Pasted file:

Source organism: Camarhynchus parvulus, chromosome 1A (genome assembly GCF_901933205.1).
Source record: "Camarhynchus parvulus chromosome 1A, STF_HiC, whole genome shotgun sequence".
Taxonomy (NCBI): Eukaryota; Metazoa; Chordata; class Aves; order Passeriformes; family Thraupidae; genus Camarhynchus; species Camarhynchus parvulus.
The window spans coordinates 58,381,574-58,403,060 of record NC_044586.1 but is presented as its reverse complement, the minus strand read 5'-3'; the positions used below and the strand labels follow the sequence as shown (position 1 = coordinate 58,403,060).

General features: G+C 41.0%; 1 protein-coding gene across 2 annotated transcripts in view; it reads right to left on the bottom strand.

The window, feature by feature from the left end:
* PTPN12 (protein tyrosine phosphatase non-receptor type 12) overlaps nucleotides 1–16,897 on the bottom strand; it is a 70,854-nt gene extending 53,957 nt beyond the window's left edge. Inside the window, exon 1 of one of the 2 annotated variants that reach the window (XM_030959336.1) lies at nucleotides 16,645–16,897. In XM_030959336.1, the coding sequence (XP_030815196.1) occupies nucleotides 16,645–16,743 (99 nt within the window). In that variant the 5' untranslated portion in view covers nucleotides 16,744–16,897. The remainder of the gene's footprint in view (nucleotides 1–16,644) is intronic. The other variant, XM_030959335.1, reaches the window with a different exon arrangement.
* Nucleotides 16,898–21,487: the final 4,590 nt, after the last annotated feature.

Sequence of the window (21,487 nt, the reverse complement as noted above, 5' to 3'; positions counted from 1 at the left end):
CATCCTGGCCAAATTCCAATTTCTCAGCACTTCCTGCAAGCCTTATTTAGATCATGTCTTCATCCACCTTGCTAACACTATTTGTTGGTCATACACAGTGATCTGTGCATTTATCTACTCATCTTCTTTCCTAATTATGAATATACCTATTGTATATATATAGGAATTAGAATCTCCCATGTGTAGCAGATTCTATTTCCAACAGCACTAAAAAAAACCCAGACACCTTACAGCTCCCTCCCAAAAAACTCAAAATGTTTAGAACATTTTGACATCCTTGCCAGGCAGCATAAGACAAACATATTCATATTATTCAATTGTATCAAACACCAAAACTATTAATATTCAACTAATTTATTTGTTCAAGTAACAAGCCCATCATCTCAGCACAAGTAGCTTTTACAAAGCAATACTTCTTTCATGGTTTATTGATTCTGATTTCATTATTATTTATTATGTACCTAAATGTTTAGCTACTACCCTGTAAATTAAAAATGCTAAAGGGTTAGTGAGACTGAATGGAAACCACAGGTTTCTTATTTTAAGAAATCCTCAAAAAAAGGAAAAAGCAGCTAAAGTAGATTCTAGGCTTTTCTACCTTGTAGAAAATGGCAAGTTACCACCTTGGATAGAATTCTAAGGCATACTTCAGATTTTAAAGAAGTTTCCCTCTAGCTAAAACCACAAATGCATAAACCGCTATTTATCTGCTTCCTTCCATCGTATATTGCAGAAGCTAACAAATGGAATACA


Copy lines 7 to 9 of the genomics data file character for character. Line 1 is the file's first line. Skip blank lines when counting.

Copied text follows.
* PTPN12 (protein tyrosine phosphatase non-receptor type 12) overlaps nucleotides 1–16,897 on the bottom strand; it is a 70,854-nt gene extending 53,957 nt beyond the window's left edge. Inside the window, exon 1 of one of the 2 annotated variants that reach the window (XM_030959336.1) lies at nucleotides 16,645–16,897. In XM_030959336.1, the coding sequence (XP_030815196.1) occupies nucleotides 16,645–16,743 (99 nt within the window). In that variant the 5' untranslated portion in view covers nucleotides 16,744–16,897. The remainder of the gene's footprint in view (nucleotides 1–16,644) is intronic. The other variant, XM_030959335.1, reaches the window with a different exon arrangement.
* Nucleotides 16,898–21,487: the final 4,590 nt, after the last annotated feature.

Sequence of the window (21,487 nt, the reverse complement as noted above, 5' to 3'; positions counted from 1 at the left end):